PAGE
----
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We've launched a campaign called 'Looking out for our neighbours' to try and reduce loneliness and isolation across West Yorkshire and Harrogate.
Visit ourneighbours.org.uk to sign up to support the campaign and download your free resource pack.
Thousands of people and hundreds of organisations across West Yorkshire and Harrogate are supporting the #OurNeighbours campaign, including Jox Cox Foundation ambassador Kim Leadbeater.
"I feel passionately about creating well-connected communities where everyone is happy and healthy and has a sense of identity and belonging, and it is heart-warming to see the work that Jo started on this important issue being continued in such a positive way in the county where we grew up. Much of my focus since Jo was killed has been on how we can build compassionate communities and bring people together. The national Great Get Together campaign which we run across the weekend of Jo's birthday in June is the centre piece of this, and it would be wonderful to think that some of the connections which will be made through the 'Looking out for your Neighbours' initiative can be continued and we see lots of Great Get Togethers happening in June as a result! I believe if we all work together to prevent loneliness and its associated health risks, we can reduce the demand on health and care services and have a positive impact on the wellbeing of everyone, which is why I am delighted to support this campaign".
Listen to Kim, along with Our Neighbours from South West Yorkshire Partnership Foundation Trust, Turning Point Talking Therapies, Andy's Man Club and Live Well Wakefield talk about the positive effect of Looking out for Our Neighbours in this special edition of the West Yorkshire and Harrogate Health and Care Partnership podcast.
Partner organisations are showcasing the campaign on their websites, with Looking out for our neighbours branded pages such as this one from NHS Calderdale Clinical Commissioning Group.
We know that not only hospitals and doctors keep people well; a person’s life choices are also important. We need to see a change in people’s behaviours, built on trust and empowerment, where the benefits of self-care, early help and preventing ill health can flourish. The success of this relies on our communities more than any other stakeholder groups.
More neighbourly interactions and education on how to support vulnerable neighbours in a community can also have a positive impact on issues associated with loneliness, reducing the possibility of dementia, heart disease and depression. Lonely people are more likely to suffer from these conditions.
Findings published in Age UK’s new report “All the lonely people: Loneliness amongst Older People” (2018) show that the number of older people who are lonely has remained relatively constant and that the numbers are rising fast. This could be a major public health concern because if loneliness is not addressed it can become chronic, seriously affecting people’s health and well-being.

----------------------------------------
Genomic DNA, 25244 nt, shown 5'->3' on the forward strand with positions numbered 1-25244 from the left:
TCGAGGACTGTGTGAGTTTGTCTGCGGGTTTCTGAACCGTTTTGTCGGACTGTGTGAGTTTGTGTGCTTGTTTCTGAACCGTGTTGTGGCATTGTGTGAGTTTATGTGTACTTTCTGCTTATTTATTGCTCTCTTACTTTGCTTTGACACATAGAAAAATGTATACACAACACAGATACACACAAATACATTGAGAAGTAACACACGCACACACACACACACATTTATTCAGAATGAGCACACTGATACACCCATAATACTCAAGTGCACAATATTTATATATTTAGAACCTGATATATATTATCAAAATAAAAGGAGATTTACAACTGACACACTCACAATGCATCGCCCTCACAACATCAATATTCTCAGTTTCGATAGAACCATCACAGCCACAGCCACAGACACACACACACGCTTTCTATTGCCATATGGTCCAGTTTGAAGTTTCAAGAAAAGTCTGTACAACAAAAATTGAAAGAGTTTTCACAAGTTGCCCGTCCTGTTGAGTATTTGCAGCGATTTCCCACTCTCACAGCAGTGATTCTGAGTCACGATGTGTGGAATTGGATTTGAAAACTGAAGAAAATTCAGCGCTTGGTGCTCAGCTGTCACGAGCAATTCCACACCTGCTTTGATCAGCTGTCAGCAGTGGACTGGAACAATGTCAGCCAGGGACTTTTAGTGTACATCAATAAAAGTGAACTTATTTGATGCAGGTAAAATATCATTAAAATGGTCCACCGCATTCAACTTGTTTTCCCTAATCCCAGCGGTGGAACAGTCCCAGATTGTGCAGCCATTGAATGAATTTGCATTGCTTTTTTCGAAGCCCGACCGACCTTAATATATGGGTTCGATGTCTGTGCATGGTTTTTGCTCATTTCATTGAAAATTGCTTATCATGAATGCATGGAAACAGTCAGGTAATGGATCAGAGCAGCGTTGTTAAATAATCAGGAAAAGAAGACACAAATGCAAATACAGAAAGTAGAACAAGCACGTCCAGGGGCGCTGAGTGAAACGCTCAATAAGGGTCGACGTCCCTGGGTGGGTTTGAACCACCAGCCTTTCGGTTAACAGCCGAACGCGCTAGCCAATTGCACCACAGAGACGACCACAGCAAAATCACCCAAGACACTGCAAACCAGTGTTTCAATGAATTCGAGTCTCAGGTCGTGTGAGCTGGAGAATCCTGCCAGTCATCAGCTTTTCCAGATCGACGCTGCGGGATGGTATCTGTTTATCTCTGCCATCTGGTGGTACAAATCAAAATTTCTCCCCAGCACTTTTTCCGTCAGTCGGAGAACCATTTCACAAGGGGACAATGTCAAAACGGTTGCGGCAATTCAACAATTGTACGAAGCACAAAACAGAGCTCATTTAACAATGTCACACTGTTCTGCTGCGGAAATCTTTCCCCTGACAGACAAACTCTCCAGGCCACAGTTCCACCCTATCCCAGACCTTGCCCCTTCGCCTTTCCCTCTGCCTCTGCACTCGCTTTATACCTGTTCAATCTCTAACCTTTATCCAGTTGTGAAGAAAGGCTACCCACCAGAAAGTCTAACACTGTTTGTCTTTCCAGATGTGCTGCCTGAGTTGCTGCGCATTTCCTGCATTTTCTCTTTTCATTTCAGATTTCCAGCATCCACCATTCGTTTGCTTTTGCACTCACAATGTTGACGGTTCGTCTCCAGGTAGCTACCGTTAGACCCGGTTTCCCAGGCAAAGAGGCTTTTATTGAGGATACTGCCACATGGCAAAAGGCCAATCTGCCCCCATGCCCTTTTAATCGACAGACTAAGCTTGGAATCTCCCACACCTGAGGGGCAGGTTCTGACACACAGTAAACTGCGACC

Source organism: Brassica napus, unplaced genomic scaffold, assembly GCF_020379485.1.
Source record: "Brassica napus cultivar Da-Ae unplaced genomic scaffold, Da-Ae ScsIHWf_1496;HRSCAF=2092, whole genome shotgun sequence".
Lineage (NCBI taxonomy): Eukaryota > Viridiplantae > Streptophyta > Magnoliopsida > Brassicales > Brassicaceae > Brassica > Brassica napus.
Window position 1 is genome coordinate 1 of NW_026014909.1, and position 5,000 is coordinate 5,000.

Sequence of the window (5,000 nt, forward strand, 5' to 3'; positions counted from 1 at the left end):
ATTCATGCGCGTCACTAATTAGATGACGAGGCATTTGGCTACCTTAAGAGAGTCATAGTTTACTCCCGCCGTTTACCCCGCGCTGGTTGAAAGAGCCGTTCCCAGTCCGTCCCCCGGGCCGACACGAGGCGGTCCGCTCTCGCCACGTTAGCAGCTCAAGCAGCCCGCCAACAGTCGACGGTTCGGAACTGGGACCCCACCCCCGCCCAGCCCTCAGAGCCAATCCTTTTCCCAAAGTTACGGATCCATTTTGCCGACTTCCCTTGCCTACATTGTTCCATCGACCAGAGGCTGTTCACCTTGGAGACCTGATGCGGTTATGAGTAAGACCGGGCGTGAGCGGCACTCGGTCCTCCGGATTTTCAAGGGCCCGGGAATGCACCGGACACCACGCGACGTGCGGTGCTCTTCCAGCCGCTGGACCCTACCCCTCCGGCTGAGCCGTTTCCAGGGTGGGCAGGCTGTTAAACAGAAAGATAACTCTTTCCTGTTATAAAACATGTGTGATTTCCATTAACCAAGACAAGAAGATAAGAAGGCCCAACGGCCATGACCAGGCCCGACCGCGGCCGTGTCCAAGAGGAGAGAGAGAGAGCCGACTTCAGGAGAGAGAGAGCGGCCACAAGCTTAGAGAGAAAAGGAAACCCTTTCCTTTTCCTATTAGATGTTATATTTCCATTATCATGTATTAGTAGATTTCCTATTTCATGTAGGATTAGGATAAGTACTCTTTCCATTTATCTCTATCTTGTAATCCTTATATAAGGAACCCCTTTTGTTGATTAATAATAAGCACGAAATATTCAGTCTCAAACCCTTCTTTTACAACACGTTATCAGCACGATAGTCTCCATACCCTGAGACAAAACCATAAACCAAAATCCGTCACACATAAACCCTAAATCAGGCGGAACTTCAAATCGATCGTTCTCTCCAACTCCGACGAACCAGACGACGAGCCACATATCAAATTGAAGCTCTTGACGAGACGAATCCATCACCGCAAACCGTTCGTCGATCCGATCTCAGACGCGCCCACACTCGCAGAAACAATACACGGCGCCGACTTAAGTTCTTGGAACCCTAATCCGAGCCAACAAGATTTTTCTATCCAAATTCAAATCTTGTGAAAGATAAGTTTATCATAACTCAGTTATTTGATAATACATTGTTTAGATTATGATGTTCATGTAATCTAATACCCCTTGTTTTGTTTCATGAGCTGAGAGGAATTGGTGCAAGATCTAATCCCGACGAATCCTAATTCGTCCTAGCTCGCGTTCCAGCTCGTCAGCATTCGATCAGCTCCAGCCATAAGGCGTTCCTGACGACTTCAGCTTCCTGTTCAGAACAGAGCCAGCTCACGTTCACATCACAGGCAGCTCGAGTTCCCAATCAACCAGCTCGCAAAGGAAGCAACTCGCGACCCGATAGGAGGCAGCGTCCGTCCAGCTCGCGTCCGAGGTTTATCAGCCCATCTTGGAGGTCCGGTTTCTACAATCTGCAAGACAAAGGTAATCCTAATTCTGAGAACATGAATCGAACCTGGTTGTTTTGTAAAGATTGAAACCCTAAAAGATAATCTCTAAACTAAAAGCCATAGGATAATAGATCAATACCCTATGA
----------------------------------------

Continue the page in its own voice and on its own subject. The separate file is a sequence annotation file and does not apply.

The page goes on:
A Health Foundation report (December 2018) highlighted how living alone can make older people 50% more likely to find themselves in A&E than those living with family. Pensioners living alone are also 25% more likely to develop a mental health condition. Social isolation can raise the risk of having a stroke by a third and is considered as unhealthy as smoking 15 cigarettes a day.
Our Partnership has allocated £1m to support voluntary and community organisations through the WY&H HCP Harnessing the Power of Communities Programme to help tackle loneliness and to further support the role of VCS partners in our local areas. This campaign offers further support for this work.
If we can re-engage communities in looking out for their neighbours by providing local tips for wellbeing at a neighbourhood level, then we have the potential to positively impact on the increasing demand on health and care services – by working together and looking out for each other.
As part of our market research, we carried out some insight /testing with a sample of people in the following areas to ask them about what makes a good neighbour; their perceptions of community spirit and what sort of things they would be willing to do for a neighbour.
Findings suggest that being neighbourly is different to having a community spirit. Residents tended to prefer campaigns that come from within their communities. This makes the role of community champions. organisations and advocates an important part of our campaign. This is why we’re localising our campaign, which was co-created with over 100 people across the region.
We will measure opinions against the baseline insight and we will set out to find the difference (if any) the intervention has made in each area drawing upon case studies and anecdotes from the public. The academic partner and behaviour change expert, Dr Bridgette Bewick (University of Leeds), will analyse the interviews so we can provide a more robust report on the impact of the campaign.This methodology was used for Breathe 2025 (a regional movement).
Our Partnership is in a unique position to work together to make a positive difference together with communities and neighbourhoods.
Visit the official 'Looking out for our neighbours' website at ourneighbours.org.uk for more information about the campaign, which launched on 15 March, and to see what kinds of things you can do to look our for your neighbours in your own community.
Please get behind this important campaign and show the power of working together to benefit us all.